A vaginal examination is done to determine position and station of the fetal head; the head is usually the presenting part. When effacement is complete and the cervix is fully dilated, the woman is told to bear down and strain with each contraction to move the head through the pelvis and progressively dilate the vaginal introitus so that more and more of the head appears. When about 3 or 4 cm of the head is visible during a contraction in nulliparas (somewhat less in multiparas), the following maneuvers can facilitate delivery and reduce risk of perineal laceration:
The clinician, if right-handed, places the left palm over the infant’s head during a contraction to control and, if necessary, slightly slow progress.
Simultaneously, the clinician places the curved fingers of the right hand against the dilating perineum, through which the infant’s brow or chin is felt.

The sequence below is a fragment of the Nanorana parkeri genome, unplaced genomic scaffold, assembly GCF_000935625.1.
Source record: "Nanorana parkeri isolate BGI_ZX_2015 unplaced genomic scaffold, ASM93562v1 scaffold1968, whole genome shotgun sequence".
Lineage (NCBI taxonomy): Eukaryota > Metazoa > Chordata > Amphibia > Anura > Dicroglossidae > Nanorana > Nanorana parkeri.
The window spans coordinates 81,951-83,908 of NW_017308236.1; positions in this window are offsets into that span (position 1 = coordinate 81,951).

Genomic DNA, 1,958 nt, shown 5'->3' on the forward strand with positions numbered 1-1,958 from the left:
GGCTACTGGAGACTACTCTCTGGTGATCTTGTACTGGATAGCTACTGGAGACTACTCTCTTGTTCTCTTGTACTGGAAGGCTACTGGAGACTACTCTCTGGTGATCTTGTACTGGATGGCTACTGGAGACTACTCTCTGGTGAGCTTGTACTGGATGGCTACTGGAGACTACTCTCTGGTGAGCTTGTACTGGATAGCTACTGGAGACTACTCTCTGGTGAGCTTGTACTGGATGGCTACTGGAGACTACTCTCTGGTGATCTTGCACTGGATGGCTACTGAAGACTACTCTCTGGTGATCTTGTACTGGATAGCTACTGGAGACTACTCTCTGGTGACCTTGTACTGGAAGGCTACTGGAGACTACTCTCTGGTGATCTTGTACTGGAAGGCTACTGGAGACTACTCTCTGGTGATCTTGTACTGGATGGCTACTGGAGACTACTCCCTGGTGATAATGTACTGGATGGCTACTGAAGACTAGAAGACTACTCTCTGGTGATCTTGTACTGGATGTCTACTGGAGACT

To advance the head, the clinician can wrap a hand in a towel and, with curved fingers, apply pressure against the underside of the brow or chin (modified Ritgen maneuver).
Thus, the clinician controls the progress of the head to effect a slow, safe delivery.
This video demonstrates hand maneuvers for assisting with a normal delivery that is taking place in a bed.
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